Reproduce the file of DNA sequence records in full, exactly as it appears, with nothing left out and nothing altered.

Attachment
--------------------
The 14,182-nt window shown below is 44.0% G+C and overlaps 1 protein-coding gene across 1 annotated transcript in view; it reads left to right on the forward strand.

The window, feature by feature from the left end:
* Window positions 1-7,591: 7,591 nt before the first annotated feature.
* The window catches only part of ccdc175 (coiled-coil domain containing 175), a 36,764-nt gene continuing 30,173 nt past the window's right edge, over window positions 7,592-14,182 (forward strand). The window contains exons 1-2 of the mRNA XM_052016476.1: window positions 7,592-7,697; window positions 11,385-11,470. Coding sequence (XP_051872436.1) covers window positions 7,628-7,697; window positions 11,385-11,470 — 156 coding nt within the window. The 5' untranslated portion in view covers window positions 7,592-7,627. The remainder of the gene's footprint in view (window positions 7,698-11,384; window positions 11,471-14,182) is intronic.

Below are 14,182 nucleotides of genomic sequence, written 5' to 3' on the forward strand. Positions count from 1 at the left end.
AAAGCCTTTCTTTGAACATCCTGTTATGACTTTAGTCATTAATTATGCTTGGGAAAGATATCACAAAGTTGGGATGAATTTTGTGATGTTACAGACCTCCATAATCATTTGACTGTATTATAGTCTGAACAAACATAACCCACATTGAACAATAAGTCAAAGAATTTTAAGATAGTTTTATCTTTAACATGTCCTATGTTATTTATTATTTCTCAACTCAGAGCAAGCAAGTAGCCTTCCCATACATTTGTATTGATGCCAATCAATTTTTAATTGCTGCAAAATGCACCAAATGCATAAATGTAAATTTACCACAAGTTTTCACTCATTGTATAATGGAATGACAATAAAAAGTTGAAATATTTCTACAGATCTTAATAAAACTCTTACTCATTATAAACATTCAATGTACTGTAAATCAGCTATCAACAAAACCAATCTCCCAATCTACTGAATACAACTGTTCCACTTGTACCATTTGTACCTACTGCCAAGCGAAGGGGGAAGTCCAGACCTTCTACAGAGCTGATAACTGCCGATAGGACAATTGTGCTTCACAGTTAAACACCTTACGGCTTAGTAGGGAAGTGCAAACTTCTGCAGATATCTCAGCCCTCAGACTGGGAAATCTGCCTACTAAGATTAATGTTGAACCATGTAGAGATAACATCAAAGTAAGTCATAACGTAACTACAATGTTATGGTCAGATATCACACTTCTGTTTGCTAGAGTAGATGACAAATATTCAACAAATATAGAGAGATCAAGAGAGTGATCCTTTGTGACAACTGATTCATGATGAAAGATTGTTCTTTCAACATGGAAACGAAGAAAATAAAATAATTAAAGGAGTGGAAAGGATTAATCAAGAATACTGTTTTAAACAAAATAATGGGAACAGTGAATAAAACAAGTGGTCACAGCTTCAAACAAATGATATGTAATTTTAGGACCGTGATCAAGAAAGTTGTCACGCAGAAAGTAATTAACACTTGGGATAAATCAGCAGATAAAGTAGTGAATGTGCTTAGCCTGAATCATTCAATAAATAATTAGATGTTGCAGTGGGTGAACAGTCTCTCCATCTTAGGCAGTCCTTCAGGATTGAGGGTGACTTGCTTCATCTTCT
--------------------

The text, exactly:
The 14,182-nt window shown below is 44.0% G+C and overlaps 1 protein-coding gene across 1 annotated transcript in view; it reads left to right on the forward strand.

The window, feature by feature from the left end:
* Window positions 1-7,591: 7,591 nt before the first annotated feature.
* The window catches only part of ccdc175 (coiled-coil domain containing 175), a 36,764-nt gene continuing 30,173 nt past the window's right edge, over window positions 7,592-14,182 (forward strand). The window contains exons 1-2 of the mRNA XM_052016476.1: window positions 7,592-7,697; window positions 11,385-11,470. Coding sequence (XP_051872436.1) covers window positions 7,628-7,697; window positions 11,385-11,470 — 156 coding nt within the window. The 5' untranslated portion in view covers window positions 7,592-7,627. The remainder of the gene's footprint in view (window positions 7,698-11,384; window positions 11,471-14,182) is intronic.

Below are 14,182 nucleotides of genomic sequence, written 5' to 3' on the forward strand. Positions count from 1 at the left end.
AAAGCCTTTCTTTGAACATCCTGTTATGACTTTAGTCATTAATTATGCTTGGGAAAGATATCACAAAGTTGGGATGAATTTTGTGATGTTACAGACCTCCATAATCATTTGACTGTATTATAGTCTGAACAAACATAACCCACATTGAACAATAAGTCAAAGAATTTTAAGATAGTTTTATCTTTAACATGTCCTATGTTATTTATTATTTCTCAACTCAGAGCAAGCAAGTAGCCTTCCCATACATTTGTATTGATGCCAATCAATTTTTAATTGCTGCAAAATGCACCAAATGCATAAATGTAAATTTACCACAAGTTTTCACTCATTGTATAATGGAATGACAATAAAAAGTTGAAATATTTCTACAGATCTTAATAAAACTCTTACTCATTATAAACATTCAATGTACTGTAAATCAGCTATCAACAAAACCAATCTCCCAATCTACTGAATACAACTGTTCCACTTGTACCATTTGTACCTACTGCCAAGCGAAGGGGGAAGTCCAGACCTTCTACAGAGCTGATAACTGCCGATAGGACAATTGTGCTTCACAGTTAAACACCTTACGGCTTAGTAGGGAAGTGCAAACTTCTGCAGATATCTCAGCCCTCAGACTGGGAAATCTGCCTACTAAGATTAATGTTGAACCATGTAGAGATAACATCAAAGTAAGTCATAACGTAACTACAATGTTATGGTCAGATATCACACTTCTGTTTGCTAGAGTAGATGACAAATATTCAACAAATATAGAGAGATCAAGAGAGTGATCCTTTGTGACAACTGATTCATGATGAAAGATTGTTCTTTCAACATGGAAACGAAGAAAATAAAATAATTAAAGGAGTGGAAAGGATTAATCAAGAATACTGTTTTAAACAAAATAATGGGAACAGTGAATAAAACAAGTGGTCACAGCTTCAAACAAATGATATGTAATTTTAGGACCGTGATCAAGAAAGTTGTCACGCAGAAAGTAATTAACACTTGGGATAAATCAGCAGATAAAGTAGTGAATGTGCTTAGCCTGAATCATTCAATAAATAATTAGATGTTGCAGTGGGTGAACAGTCTCTCCATCTTAGGCAGTCCTTCAGGATTGAGGGTGACTTGCTTCATCTTCT